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DOL Revokes Obama-era "Persuader Rule"

XpertHR • July 20, 2018
The Department of Labor DOL) has rescinded a rule that would have greatly expanded the types of activity an employer must report under the Labor Management Reporting and Disclosure Act (LMRDA). The "Persuader Rule" is the latest Obama-era rule to be reversed by the Trump administration.

Is the Gig Economy More Myth Than Reality?

XpertHR • July 20, 2018
The “gig economy” has been called a game changer for the relationship between companies and their employees. The rise of Uber, Lyft, GrubHub and others has drawn a good deal of attention to alternative work arrangements.

Weingarten Rights Not Violated; Employee Lawfully Terminated for Refusal to Take Drug/Alcohol Test

Jackson Lewis P.C. • July 20, 2018
An employee’s Weingarten rights have limits, especially as to drug and alcohol testing, where time is often of the essence, an NLRB Administrative Law Judge has held. Fred Meyer Stores, Inc., No. 19-CA-206136 (July 2, 2018).

Review of Supreme Court Nominee Kavanaugh's Labor and Employment Rulings Highlights "Common Sense" Textualist Approach

Goldberg Segalla LLP • July 20, 2018
On July 9, 2018, President Donald Trump announced his selection of Judge Brett Kavanaugh to fill the vacancy of retiring Justice Anthony Kennedy. Judge Kavanaugh will still need to be confirmed by the Senate in what has become an increasingly political process. Since 2006, Judge Kavanaugh has served as a United States Circuit Judge for the U.S. Court of Appeals for the District of Columbia Circuit. As a result, there is a large body of opinions, concurrences, and dissents that he has authored that provide insight into how Judge Kavanaugh may rule if confirmed.

A New Sheriff Takes Over at DOL’s Office of Labor-Management Standards

Ogletree Deakins • July 20, 2018
A little-known but crucial position at the U.S. Department of Labor (DOL)—the director of the Office of Labor-Management Standards (OLMS)—was finally filled on July 9, 2018, by Arthur F. Rosenfeld, an experienced former member of the administration of President George W. Bush. The intention to appoint Rosenfeld was first announced over nine months ago.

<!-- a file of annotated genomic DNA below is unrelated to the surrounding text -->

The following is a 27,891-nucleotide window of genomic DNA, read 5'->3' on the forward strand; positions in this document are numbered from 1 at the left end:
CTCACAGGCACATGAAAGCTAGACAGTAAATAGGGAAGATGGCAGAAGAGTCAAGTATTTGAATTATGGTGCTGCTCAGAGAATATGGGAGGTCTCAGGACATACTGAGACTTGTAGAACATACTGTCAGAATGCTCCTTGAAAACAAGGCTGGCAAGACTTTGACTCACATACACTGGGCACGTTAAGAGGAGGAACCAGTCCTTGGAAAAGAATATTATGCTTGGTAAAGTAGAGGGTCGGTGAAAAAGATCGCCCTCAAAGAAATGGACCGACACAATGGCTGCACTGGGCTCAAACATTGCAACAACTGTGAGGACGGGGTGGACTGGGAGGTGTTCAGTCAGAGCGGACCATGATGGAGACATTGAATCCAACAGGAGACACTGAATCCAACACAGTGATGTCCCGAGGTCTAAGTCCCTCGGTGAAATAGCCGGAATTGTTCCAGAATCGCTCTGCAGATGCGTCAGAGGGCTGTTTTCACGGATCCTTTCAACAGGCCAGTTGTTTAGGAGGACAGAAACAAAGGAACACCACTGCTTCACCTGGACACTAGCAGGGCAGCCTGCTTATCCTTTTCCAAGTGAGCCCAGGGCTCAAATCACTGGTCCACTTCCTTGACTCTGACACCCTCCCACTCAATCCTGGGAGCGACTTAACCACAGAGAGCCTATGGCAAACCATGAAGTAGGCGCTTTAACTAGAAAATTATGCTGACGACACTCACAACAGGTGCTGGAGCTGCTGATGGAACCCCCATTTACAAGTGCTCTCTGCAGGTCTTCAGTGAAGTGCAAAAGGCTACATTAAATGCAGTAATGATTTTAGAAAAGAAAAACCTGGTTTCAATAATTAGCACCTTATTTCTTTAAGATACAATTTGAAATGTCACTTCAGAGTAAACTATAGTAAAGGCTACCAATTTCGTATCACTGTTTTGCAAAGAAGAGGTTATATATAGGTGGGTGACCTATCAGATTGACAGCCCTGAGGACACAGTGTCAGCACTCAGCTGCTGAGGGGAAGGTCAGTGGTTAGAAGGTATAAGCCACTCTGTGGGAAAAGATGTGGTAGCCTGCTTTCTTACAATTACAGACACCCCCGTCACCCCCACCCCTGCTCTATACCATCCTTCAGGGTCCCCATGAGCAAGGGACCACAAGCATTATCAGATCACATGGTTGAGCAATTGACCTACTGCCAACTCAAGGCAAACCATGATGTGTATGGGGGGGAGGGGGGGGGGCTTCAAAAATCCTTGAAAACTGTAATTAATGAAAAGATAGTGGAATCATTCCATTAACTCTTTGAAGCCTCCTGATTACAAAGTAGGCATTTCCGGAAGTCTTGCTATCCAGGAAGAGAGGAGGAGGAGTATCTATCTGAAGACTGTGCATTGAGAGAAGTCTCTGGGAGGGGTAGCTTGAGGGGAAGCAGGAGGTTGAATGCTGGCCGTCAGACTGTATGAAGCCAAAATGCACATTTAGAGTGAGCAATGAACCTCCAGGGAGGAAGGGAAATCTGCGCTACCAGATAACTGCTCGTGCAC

Caregiver Registries Find Key Information on Employment Relationship Determinations in WHD Field Assistance Bulletin

Ogletree Deakins • July 20, 2018
On July 13, 2018, the acting administrator for the United States Department of Labor’s Wage and Hour Division (WHD) issued Field Assistance Bulletin (FAB) 2018-4 to assist field staff in determining when home care, nurse, or caregiver registries will be considered employers under the Fair Labor Standards Act.

Beltway Buzz, July 20, 2018

Ogletree Deakins • July 20, 2018
See Ya Later, Persuader. It took more than eight years, but the U.S. Department of Labor’s (DOL) persuader rule has finally been rescinded. Proposed just one day prior to the National Labor Relations Board’s (NLRB) 2011 ambush elections proposal, the persuader rule would have required employers and their attorneys or consultants to publicly disclose agreements they entered into regarding labor relations matters. Of course, the rule—which was finalized in April 2016—never went into effect as it was permanently enjoined in November 2016. The DOL offered several reasons for rescinding the 2016 interpretation including the fact that it impermissibly required reporting of activity that plainly constitutes “advice,” which is explicitly protected from reporting under the Labor-Management Reporting and Disclosure Act. This being Washington, D.C., however, the persuader reporting concept will never truly be dead, as it lives on in proposed legislation that the Buzz has recently discussed: the Workplace Democracy Act and the Workers’ Freedom to Negotiate Act. But that’s another story . . .

Fighting FMLA Abuse in the Summertime: Top 10 Employer Tools to Keep Employees Honest

Franczek Radelet P.C • July 20, 2018
It’s 82° and sunny today in Chicago. I’ve got my feet up and I’m feeling the warmth of the summer sun on my face. We live for these days here, since in the blink of an eye, it will be December, 20° and snowing.

Employee Benefits Newsletter – Summer 2018

Jackson Lewis P.C. • July 20, 2018
New Agency Guidance Makes Mental Health Parity and Addiction Equity Act Enforcement a Priority. A review of the parity compliance issues for plans and insurers providing mental health and substance use disorder benefits.

Top Five Labor Law Developments for June 2018

Jackson Lewis P.C. • July 20, 2018
Public sector employees who are non-members of a union cannot be legally required to pay agency or “fair share” fees as a condition of employment, the U.S. Supreme Court has held in a 5-4 ruling. Janus v. AFSCME Council 31, No. 16-1466 (June 27, 2018).